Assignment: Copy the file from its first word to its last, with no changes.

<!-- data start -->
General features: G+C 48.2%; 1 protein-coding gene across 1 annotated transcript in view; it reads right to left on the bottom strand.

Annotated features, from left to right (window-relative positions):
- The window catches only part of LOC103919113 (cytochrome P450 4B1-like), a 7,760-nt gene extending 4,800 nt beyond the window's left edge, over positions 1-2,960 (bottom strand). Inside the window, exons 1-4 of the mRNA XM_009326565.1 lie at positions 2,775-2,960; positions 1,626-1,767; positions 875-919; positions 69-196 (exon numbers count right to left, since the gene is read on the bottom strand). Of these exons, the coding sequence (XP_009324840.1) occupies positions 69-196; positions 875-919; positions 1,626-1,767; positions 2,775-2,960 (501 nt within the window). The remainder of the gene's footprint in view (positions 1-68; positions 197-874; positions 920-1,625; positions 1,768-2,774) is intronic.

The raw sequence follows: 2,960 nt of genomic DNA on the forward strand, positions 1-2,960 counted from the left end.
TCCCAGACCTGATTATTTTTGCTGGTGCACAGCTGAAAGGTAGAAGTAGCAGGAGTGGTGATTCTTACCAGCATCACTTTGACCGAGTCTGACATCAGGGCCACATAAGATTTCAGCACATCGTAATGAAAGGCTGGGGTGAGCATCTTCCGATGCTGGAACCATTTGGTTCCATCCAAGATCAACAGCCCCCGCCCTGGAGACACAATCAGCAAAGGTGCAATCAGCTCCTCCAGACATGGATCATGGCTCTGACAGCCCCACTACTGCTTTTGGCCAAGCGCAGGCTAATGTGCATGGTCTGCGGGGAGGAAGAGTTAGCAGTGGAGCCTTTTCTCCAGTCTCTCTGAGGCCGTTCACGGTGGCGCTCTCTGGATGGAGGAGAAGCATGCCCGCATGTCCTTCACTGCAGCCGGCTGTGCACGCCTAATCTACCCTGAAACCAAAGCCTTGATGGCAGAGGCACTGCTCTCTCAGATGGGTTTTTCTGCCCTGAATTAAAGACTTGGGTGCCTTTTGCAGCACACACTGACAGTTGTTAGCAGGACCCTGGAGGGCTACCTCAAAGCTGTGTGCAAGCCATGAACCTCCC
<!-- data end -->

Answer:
General features: G+C 48.2%; 1 protein-coding gene across 1 annotated transcript in view; it reads right to left on the bottom strand.

Annotated features, from left to right (window-relative positions):
- The window catches only part of LOC103919113 (cytochrome P450 4B1-like), a 7,760-nt gene extending 4,800 nt beyond the window's left edge, over positions 1-2,960 (bottom strand). Inside the window, exons 1-4 of the mRNA XM_009326565.1 lie at positions 2,775-2,960; positions 1,626-1,767; positions 875-919; positions 69-196 (exon numbers count right to left, since the gene is read on the bottom strand). Of these exons, the coding sequence (XP_009324840.1) occupies positions 69-196; positions 875-919; positions 1,626-1,767; positions 2,775-2,960 (501 nt within the window). The remainder of the gene's footprint in view (positions 1-68; positions 197-874; positions 920-1,625; positions 1,768-2,774) is intronic.

The raw sequence follows: 2,960 nt of genomic DNA on the forward strand, positions 1-2,960 counted from the left end.
TCCCAGACCTGATTATTTTTGCTGGTGCACAGCTGAAAGGTAGAAGTAGCAGGAGTGGTGATTCTTACCAGCATCACTTTGACCGAGTCTGACATCAGGGCCACATAAGATTTCAGCACATCGTAATGAAAGGCTGGGGTGAGCATCTTCCGATGCTGGAACCATTTGGTTCCATCCAAGATCAACAGCCCCCGCCCTGGAGACACAATCAGCAAAGGTGCAATCAGCTCCTCCAGACATGGATCATGGCTCTGACAGCCCCACTACTGCTTTTGGCCAAGCGCAGGCTAATGTGCATGGTCTGCGGGGAGGAAGAGTTAGCAGTGGAGCCTTTTCTCCAGTCTCTCTGAGGCCGTTCACGGTGGCGCTCTCTGGATGGAGGAGAAGCATGCCCGCATGTCCTTCACTGCAGCCGGCTGTGCACGCCTAATCTACCCTGAAACCAAAGCCTTGATGGCAGAGGCACTGCTCTCTCAGATGGGTTTTTCTGCCCTGAATTAAAGACTTGGGTGCCTTTTGCAGCACACACTGACAGTTGTTAGCAGGACCCTGGAGGGCTACCTCAAAGCTGTGTGCAAGCCATGAACCTCCC